Already cities are taking steps to conserve energy, improve energy efficiency, and adopt clean energy. Currently, a Community Power score focuses instead on the way state policy enables communities to choose their path toward these goals. States win points for democratizing energy production and for dispersing the economic benefits beyond a few utility shareholders to the masses. Strong policies such as net metering, interconnection, or requirements for utilities to buy from distributed energy suppliers complement financing tools to expand access to capital, like property assessed clean energy. State grades also increase for policies enabling collective action, such as stretch building energy codes, community choice energy, and shared solar.
Cities have become key drivers of climate change work as the federal government has stepped away from the Paris climate agreement and domestic climate initiatives. A smart city of the future will provide economic growth, sustainability, and quality of life. To be powered by renewables like solar and wind is an essential component of smart city plans, enhancing building efficiency and electric mobility, which can be implemented through a network of stakeholders, gaining power through collectively generated influence.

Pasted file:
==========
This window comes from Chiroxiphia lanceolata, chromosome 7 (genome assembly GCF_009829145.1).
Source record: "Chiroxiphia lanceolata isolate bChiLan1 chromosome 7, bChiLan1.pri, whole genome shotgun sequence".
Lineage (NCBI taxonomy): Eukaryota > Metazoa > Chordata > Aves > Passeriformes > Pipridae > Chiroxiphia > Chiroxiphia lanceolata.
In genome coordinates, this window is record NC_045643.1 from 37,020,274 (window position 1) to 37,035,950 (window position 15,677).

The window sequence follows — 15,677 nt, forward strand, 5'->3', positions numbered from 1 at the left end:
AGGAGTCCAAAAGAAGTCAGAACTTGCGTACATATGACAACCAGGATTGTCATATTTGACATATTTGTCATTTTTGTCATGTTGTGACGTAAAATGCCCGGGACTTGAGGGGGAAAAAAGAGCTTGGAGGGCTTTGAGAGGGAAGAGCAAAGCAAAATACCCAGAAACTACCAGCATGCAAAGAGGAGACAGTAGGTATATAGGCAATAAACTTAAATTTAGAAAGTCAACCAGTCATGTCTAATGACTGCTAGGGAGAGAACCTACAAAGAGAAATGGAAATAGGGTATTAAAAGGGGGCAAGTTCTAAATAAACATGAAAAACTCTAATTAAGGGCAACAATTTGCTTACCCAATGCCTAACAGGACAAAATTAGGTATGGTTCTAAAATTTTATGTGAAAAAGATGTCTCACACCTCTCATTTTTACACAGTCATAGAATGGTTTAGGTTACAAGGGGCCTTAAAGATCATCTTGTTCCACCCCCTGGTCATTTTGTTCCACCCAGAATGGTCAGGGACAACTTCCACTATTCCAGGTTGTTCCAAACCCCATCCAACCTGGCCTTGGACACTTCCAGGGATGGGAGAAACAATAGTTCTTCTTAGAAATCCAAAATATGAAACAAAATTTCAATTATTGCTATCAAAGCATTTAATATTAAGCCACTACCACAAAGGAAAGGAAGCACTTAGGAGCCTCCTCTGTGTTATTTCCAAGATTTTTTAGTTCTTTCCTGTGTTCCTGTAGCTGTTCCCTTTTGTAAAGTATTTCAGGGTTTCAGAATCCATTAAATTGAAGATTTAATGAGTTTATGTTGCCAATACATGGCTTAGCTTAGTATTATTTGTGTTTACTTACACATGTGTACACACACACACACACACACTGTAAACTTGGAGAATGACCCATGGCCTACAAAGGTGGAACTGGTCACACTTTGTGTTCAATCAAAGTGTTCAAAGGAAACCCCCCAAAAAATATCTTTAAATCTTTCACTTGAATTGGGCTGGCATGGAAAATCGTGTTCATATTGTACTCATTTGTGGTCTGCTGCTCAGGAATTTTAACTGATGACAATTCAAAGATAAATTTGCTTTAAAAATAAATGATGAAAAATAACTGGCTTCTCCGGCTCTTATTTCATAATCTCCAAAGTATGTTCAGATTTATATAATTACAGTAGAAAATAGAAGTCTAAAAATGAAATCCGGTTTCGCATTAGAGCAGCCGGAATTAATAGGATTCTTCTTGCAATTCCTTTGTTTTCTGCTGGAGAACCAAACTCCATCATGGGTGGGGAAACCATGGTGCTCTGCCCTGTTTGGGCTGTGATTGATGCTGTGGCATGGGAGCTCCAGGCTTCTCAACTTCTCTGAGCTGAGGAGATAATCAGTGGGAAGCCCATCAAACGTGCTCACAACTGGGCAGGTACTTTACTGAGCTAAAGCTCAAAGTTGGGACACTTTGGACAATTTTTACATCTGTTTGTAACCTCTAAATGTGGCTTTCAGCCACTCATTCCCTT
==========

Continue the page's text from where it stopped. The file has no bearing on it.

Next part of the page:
Tatsuno agrees in the Forbes article that smart cities also have the capacity to wield collective consumption toward renewable energy goals. “Joining together means solar, wind, or hydro power can be sought on a competitive basis, moving entire cities to clean energy in a fiscally sound manner,” he states.
Smart grids are just the start. Smart cities, he says, are learning to leverage hackathons and challenges to apply exponential technologies while ensuring citizen engagement, transparency, governance, and accountability among city agencies, citizens, businesses and visitors. Their ultimate goal is nurturing “smart citizen scientists” where everyone pitches in to improve city services.
Smart cities, with their goals of high-quality schools and jobs, affordable housing, convenient transit, open space, and rich cultural activities, must also reduce energy use and carbon emissions to comply with the stipulations under the Paris Accord. The city of today will become the smart city of tomorrow through investment in physical as well as social infrastructures. With the future-is-now entities like Sidewalk Labs helping us to think how the cities of the future will look, feel, and operate, we’re moving closer to the higher density housing near transit hubs in walkable communities.
Public health and safety requires greater security measures as more and more functions of a smart city are automated and connected. Smart cities offer great promise but will require significant public scrutiny so that individual privacy concerns are balanced with collective economic and social power.